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The North Wind is an independent student publication serving the Northern Michigan University community. It is partially funded by the Student Activity Fee. The North Wind digital paper is published daily during the fall and winter semesters except on university holidays and during exam weeks. The North Wind Board of Directors is composed of representatives of the student body, faculty, administration and area media.

Students protest against Israel-Hamas war with campus encampment
Students protest against Israel-Hamas war with campus encampment
Dallas WiertellaApril 30, 2024

Dead River Derby finishes home season

Dead River Derby, Marquette’s roller derby team, wrapped up its 2015 home season Aug. 29 at Lakeview Arena. The final bout was a double header with home teams the Rolling Riptide and Superior Sirens opposing the Floral City Roller Girls and Bath City Roller Girls,

Roller derby is a full contact sport played on four-wheeled skates by two teams skating around a track. Each team has five players on the track: one jammer and four blockers. Jammers earn points by passing rival team members while blockers create a wall to “block” the opposing jammer and form holes to help their own pass through. The game is played in multiple two-minute sessions, called jams.

The event was sponsored by local businesses, such as the 906 Sports Bar and Grill, Pike Distributing, the Marquette Food Co-op and Stucko’s, among others.  The team donated a portion of ticket sales to benefit Room at the Inn, a local rotating shelter for the homeless.

The event kicked off indulging Dead River Derby fans with the first victory going to the Rolling Riptide. In a total of 44 jams, the skaters managed to win 188-106 against the Floral City Roller Girls. MVP blocker, “Whip Her Willa,” and jammer “Glory Sparks,” were announced post-game.

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This was Dead River Derby’s first year playing as two separate teams, though some players skated for both teams. The Superior Sirens skated in the second bout against the Bath City Roller Girls. They played with as much vigor as the Rolling Riptide, but their adversaries’ speed proved too much for them to secure another win.  The Sirens furiously racked up points over 46 jams for a final score of 156-134.  MVPs for bout two were “Pepper Pilliwinks” as blocker and jammer, “Zia.”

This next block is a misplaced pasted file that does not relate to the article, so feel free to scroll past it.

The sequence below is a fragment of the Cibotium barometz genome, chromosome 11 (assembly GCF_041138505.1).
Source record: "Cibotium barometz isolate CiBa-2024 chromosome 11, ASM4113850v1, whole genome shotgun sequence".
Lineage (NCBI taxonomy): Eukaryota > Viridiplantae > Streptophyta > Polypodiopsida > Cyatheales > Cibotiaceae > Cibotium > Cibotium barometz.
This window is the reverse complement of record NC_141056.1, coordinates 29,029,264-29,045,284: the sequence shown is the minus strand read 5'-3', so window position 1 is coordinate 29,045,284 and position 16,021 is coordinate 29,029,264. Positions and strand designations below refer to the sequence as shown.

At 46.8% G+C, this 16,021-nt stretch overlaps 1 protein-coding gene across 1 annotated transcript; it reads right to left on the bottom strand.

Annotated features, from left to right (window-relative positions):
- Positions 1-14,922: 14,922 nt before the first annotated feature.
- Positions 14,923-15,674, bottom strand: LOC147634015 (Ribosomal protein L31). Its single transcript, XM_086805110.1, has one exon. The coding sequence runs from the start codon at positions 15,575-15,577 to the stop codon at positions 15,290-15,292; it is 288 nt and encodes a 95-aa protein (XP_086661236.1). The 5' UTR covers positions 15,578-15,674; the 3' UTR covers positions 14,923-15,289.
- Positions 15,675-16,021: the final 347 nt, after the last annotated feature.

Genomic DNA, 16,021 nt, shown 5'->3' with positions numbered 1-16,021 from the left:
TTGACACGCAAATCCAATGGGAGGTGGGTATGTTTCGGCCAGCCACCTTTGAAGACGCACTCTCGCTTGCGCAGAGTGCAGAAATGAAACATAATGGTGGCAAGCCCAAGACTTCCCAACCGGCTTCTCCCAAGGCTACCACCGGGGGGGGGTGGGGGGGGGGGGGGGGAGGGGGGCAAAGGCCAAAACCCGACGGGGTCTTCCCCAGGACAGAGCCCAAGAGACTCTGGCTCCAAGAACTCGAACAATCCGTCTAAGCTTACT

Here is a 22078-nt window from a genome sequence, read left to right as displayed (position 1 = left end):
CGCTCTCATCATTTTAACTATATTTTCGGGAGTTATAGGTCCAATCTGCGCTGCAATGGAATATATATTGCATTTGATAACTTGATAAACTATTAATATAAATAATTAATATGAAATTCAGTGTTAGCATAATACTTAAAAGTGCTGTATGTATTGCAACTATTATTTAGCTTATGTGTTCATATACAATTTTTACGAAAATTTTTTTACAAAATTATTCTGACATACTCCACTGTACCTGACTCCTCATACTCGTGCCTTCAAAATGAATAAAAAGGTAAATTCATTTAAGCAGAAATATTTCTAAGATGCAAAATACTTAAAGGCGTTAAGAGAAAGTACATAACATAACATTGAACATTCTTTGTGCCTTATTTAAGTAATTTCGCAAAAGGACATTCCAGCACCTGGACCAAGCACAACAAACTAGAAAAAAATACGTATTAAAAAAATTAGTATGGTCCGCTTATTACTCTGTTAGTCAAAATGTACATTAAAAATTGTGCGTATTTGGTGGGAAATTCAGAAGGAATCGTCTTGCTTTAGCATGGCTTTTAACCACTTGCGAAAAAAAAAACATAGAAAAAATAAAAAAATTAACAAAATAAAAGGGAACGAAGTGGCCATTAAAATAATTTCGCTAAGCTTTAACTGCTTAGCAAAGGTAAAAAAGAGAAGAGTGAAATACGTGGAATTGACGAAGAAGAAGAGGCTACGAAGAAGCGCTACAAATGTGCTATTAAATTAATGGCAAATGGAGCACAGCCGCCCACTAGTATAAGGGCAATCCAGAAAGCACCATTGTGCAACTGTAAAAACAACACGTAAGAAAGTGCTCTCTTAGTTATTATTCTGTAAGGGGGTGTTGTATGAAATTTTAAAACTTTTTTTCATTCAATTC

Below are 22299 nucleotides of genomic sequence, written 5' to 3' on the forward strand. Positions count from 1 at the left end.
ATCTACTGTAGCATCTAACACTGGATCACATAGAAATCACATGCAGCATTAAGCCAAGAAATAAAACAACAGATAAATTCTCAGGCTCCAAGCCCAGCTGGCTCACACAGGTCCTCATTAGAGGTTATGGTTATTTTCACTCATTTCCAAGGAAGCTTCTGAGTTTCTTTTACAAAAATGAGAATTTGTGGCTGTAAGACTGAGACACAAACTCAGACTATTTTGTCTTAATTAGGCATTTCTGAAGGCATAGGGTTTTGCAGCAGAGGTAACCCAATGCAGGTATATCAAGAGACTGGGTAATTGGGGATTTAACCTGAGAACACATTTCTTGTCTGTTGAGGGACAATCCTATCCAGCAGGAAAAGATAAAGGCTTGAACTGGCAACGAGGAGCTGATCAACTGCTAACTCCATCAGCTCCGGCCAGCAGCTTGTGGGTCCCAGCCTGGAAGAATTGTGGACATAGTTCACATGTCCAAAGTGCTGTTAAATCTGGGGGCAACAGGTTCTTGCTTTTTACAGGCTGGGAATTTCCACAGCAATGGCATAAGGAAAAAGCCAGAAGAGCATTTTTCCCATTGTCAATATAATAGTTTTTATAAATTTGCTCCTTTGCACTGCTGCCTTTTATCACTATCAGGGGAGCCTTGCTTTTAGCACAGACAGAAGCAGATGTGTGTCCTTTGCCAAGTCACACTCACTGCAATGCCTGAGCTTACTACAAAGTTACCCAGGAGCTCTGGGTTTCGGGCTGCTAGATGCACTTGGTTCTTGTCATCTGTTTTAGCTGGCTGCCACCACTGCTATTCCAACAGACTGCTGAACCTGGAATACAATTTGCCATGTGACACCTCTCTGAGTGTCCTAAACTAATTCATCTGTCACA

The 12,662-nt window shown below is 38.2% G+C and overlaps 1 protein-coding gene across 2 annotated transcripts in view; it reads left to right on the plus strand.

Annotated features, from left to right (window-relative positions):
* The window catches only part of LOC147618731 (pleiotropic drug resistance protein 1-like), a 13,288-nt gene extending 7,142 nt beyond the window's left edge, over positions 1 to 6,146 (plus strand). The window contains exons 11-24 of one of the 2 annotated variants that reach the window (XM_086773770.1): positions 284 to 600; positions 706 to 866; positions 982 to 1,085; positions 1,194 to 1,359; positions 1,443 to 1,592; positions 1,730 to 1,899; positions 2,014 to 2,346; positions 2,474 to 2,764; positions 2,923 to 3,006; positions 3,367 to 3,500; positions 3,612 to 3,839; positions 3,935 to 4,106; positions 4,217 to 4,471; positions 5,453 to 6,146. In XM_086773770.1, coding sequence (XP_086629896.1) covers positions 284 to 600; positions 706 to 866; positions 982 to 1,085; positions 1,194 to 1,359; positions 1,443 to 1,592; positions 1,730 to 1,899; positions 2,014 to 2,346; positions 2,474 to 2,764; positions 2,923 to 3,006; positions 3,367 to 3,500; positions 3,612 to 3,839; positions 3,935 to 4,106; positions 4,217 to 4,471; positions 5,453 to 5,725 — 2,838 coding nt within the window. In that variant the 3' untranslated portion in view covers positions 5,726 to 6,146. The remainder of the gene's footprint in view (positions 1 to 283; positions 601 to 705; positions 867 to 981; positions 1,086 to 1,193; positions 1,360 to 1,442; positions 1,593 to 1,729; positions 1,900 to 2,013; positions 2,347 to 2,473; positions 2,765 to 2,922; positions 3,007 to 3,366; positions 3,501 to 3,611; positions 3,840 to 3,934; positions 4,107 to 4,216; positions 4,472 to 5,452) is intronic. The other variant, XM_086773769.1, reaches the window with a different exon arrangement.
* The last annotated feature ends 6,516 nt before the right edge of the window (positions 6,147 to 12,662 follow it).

This year the team elected a date after the start of NMU’s fall semester to offer students the opportunity to experience a game, Sparks said.“We’re always looking for student involvement.” Sparks said.  Dead River Derby has open enrollment and directs anyone interested to email [email protected]. Membership is open to any woman over 18, represented by the team’s diverse demographic makeup.

“We’re an eclectic group,” Sparks said. “A derby girl can be anyone. We have multiple age groups, moms, students.”

Women often enter roller derby during a time of transition, especially when children begin school or college.

Sparks was even optimistic for a male team to join the Marquette roller scene, due to the town’s love for ice hockey.  “There’s actually a men’s roller league in town, and we’re in need of co-ed refs.”

Hockey isn’t the only sport that was compared to roller derby. “Wrangle-Her,” a new member of the team, cited rugby as her inspiration to try roller derby.  “I tried it because I used to play rugby, and roller derby keeps me active and involved. It keeps me focused, so it’s worth the balance of school, work, and derby,” she said.  She is due to graduate from NMU in December.

Attendee Katelyn Craghead, a sophomore at NMU, is also a rugby player.  “I play rugby, and I’ve seen the movie ‘Whip It,’ but I’ve never been to [a bout],” Craghead said.

Dead River Derby members maintain a close relationship with each other.  “It’s definitely a welcoming environment,” Wrangle-Her said, noting the familial aura among the women.

Despite the aggressive physical nature of the sport, rival teams often get along very well on and off the track.  Glory Sparks was seen laughing with a Floral City Roller Girl after they took a joint tumble during the first bout. The camaraderie and rivalry between teams is well balanced, Wrangle-Her said.  “We’re really good about keeping it on the track, and even then it’s not unusual to see someone helping another team’s player up.”

Roller derby is an intense physical burden and injuries are quite common.  The number of falls and collisions per game is massive, and long hours are spent in practice, yet the women who play know that bruises and broken bones are worth the exhilaration of derby.  “Dead River Derby practices three hours a day, twice a week,” Sparks said. “It is not unusual to burn 1400 calories in a practice.”

“It’s really the hard work and the community of women we have here,” Sparks said on what makes roller derby unique.  “We’re often misrepresented as a sport, but we are cheeky.”

Dead River Derby next heads downstate to face the Lansing Mitten Mavens on Sep. 26.

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